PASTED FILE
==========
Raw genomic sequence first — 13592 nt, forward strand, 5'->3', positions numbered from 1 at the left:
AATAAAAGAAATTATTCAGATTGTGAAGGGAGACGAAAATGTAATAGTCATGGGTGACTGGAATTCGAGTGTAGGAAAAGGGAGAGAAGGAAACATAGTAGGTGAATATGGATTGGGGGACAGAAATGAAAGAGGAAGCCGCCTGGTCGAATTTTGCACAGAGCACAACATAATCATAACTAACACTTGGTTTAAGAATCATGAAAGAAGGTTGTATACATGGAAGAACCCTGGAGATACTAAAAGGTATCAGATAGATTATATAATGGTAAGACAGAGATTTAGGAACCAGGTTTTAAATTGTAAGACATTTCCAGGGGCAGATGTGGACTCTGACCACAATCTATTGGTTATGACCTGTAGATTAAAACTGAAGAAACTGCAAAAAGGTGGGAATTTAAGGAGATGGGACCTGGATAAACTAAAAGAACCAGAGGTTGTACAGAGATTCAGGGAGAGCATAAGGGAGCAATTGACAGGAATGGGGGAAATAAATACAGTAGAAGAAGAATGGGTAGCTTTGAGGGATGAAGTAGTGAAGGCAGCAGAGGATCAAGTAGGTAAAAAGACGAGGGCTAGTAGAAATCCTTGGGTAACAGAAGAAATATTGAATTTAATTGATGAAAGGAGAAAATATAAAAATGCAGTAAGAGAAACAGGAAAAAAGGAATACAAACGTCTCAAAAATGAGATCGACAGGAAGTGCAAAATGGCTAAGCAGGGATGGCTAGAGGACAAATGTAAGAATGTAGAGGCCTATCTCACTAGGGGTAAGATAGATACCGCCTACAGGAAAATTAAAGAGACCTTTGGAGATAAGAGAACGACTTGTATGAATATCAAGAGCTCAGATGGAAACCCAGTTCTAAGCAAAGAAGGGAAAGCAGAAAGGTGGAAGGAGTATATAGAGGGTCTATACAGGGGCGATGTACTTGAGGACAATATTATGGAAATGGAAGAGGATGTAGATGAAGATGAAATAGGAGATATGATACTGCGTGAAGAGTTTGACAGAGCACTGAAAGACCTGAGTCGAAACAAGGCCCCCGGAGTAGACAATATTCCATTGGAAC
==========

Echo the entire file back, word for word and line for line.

Raw genomic sequence first — 13592 nt, forward strand, 5'->3', positions numbered from 1 at the left:
AATAAAAGAAATTATTCAGATTGTGAAGGGAGACGAAAATGTAATAGTCATGGGTGACTGGAATTCGAGTGTAGGAAAAGGGAGAGAAGGAAACATAGTAGGTGAATATGGATTGGGGGACAGAAATGAAAGAGGAAGCCGCCTGGTCGAATTTTGCACAGAGCACAACATAATCATAACTAACACTTGGTTTAAGAATCATGAAAGAAGGTTGTATACATGGAAGAACCCTGGAGATACTAAAAGGTATCAGATAGATTATATAATGGTAAGACAGAGATTTAGGAACCAGGTTTTAAATTGTAAGACATTTCCAGGGGCAGATGTGGACTCTGACCACAATCTATTGGTTATGACCTGTAGATTAAAACTGAAGAAACTGCAAAAAGGTGGGAATTTAAGGAGATGGGACCTGGATAAACTAAAAGAACCAGAGGTTGTACAGAGATTCAGGGAGAGCATAAGGGAGCAATTGACAGGAATGGGGGAAATAAATACAGTAGAAGAAGAATGGGTAGCTTTGAGGGATGAAGTAGTGAAGGCAGCAGAGGATCAAGTAGGTAAAAAGACGAGGGCTAGTAGAAATCCTTGGGTAACAGAAGAAATATTGAATTTAATTGATGAAAGGAGAAAATATAAAAATGCAGTAAGAGAAACAGGAAAAAAGGAATACAAACGTCTCAAAAATGAGATCGACAGGAAGTGCAAAATGGCTAAGCAGGGATGGCTAGAGGACAAATGTAAGAATGTAGAGGCCTATCTCACTAGGGGTAAGATAGATACCGCCTACAGGAAAATTAAAGAGACCTTTGGAGATAAGAGAACGACTTGTATGAATATCAAGAGCTCAGATGGAAACCCAGTTCTAAGCAAAGAAGGGAAAGCAGAAAGGTGGAAGGAGTATATAGAGGGTCTATACAGGGGCGATGTACTTGAGGACAATATTATGGAAATGGAAGAGGATGTAGATGAAGATGAAATAGGAGATATGATACTGCGTGAAGAGTTTGACAGAGCACTGAAAGACCTGAGTCGAAACAAGGCCCCCGGAGTAGACAATATTCCATTGGAAC